INTERVIEW with a survivor:
Question: What was your first reaction upon learning that the storm of the century was coming your way?
Answer: I wondered how bad a storm had to be to get a storm-of-the-century rating. Was a storm of the century worse than a mother of all storms? What about a world-class storm? Wouldn't a world-class storm be worse than a storm of the century?
Q. What did you do?
A. I wrote a note to Richter.
A. The man who invented the Richter scale for measuring earthquake violence. I urged him to invent a storm scale so people will know what they are up against.
Q. What measures did you take to prevent calamity?
A. I went to the grocery to buy wine.
Q. You ignored warnings from your TV weatherman and your TV doctor not to drink alcohol because it gives you a false sense of warmth when you are trapped outside in a blizzard and in danger of freezing?
A. I never drink wine when trapped outside in a blizzard. I just wanted to be prepared in case howling winds failed to blow the roof off my house, and I found myself trapped snugly inside by a roaring fireplace.
Q. At the grocery did you buy anything but wine?
A. Yes. I bought clothespins.
Q. You intended to hang laundry on the line despite warnings that the storm of the century was coming? Was this a symbolic act of defiance of nature's whimsical cruelty?
A. I would have bought some food if there'd been any left, but the store was packed with people buying the last of the food and carting it away by the truckload. When I saw all the shelves bare I thought, "I'm going to starve because of this terrible storm and "
Q. You had no food left at home?
A. Only a six-week supply.
Q. The spectacle of panic shopping made you panicky too?
A. I wouldn't say panicky, but when I saw all the food shelves empty, then saw the last of the toilet paper and scouring cleanser being hauled to the checkout counter I thought I'd better buy anything I could find.
Q. Even clothespins?
A. What's so silly about clothespins? If the storm of the century had destroyed the nation's power grids, it would have been the end of electric laundry driers. People would have to go back to the old-fashioned clothesline. With clothespins I'd be in a powerful bargaining position now.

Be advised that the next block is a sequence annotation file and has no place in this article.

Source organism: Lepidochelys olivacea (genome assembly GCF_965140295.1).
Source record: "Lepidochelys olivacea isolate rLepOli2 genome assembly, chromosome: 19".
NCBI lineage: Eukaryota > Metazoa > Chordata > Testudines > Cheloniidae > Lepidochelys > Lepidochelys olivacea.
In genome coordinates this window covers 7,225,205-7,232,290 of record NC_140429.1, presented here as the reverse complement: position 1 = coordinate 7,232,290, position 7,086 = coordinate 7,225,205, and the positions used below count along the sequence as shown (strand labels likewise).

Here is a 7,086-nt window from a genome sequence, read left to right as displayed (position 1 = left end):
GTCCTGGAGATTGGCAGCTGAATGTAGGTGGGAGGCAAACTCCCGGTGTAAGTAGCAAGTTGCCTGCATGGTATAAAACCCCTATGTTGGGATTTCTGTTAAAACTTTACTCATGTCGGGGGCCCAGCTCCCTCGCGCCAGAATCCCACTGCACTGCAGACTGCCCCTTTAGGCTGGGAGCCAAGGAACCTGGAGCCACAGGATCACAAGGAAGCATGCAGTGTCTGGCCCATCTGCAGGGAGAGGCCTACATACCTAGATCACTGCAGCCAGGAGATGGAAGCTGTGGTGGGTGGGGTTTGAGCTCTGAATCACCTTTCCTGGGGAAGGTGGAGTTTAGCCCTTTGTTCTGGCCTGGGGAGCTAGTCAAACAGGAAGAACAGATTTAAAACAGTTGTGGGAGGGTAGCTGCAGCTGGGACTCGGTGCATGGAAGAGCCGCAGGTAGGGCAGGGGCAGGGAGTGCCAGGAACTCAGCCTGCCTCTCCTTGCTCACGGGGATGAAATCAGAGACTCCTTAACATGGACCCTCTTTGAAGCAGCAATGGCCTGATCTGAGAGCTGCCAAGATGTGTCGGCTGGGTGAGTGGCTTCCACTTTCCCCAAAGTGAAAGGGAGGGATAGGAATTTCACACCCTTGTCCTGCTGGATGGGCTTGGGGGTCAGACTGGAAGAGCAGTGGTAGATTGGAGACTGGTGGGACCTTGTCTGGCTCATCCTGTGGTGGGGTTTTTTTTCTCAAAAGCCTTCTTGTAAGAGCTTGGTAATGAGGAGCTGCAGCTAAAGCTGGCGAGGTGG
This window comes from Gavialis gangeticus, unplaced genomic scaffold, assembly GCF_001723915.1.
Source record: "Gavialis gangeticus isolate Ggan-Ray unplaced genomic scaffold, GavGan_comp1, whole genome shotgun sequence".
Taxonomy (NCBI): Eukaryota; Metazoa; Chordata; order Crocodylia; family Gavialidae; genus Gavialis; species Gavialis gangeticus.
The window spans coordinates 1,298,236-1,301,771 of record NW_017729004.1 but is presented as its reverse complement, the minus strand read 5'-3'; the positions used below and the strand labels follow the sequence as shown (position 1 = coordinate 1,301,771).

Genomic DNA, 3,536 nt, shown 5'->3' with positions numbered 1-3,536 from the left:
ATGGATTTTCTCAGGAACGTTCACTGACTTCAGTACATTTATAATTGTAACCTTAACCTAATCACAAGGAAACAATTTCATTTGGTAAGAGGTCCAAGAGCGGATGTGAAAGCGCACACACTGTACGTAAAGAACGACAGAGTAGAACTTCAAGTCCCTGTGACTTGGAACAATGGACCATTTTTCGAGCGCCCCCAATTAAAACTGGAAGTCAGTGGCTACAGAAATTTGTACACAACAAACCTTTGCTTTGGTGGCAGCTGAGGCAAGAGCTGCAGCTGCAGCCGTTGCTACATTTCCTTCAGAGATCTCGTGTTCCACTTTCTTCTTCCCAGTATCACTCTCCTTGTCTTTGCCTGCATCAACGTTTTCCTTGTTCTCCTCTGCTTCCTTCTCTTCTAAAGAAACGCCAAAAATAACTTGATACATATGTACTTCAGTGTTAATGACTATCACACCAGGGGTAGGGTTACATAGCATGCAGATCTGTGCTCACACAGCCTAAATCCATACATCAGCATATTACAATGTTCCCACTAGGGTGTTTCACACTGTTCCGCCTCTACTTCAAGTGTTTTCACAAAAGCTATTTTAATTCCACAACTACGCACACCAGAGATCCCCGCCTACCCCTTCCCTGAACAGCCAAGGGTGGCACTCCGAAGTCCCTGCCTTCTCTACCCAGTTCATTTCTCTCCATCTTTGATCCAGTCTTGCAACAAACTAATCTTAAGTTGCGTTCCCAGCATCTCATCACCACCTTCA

Q. You deny that media panic about an impending calamity affected your ability to think coolly?
A. Cool was my middle name as the calamity approached. Coolly following advice issuing from my TV set, I stocked my car with blankets, food, water, flashlights, snow shovels, sand, high-intensity gasoline lanterns and a canary.
Q. A canary?
A. If the canary dies I know the car is filling up with deadly gases, so I can put down the windows to clear the fumes, wrap myself in the blankets and let the water freeze solid, thus providing heavy weapons with which I can bludgeon desperadoes who try to steal my food and flashlights. With the gasoline lantern and snow shovels I'm ready to bury these marauders by lantern light under six feet of snow. The weight of the sand will keep them from floating to the surface.
Q. You were planning a long drive?
A. Are you crazy? The TV was warning everybody not to drive. What's more, I'm a terrible driver even in good weather, and I lack the killer instinct necessary to cope with crazed desperadoes likely to commandeer my car if the storm of the century turns out to be the mother of storms. No way do I leave my roaring fireplace.
Q. Am I correct, then, in saying that it was base and lily-livered cowardice that accounts for your survival?
A. Plus the wood that made the fire roar, and the wine that was ignored by the locusts at the supermarket.
Q. You felt no shame at all?
A. Not until my Iowa friend Winokur called this morning to say that in Iowa their storms of the week make our storm of the century seem gentle as a summer shower.
Russell Baker writes a column for the New York Times.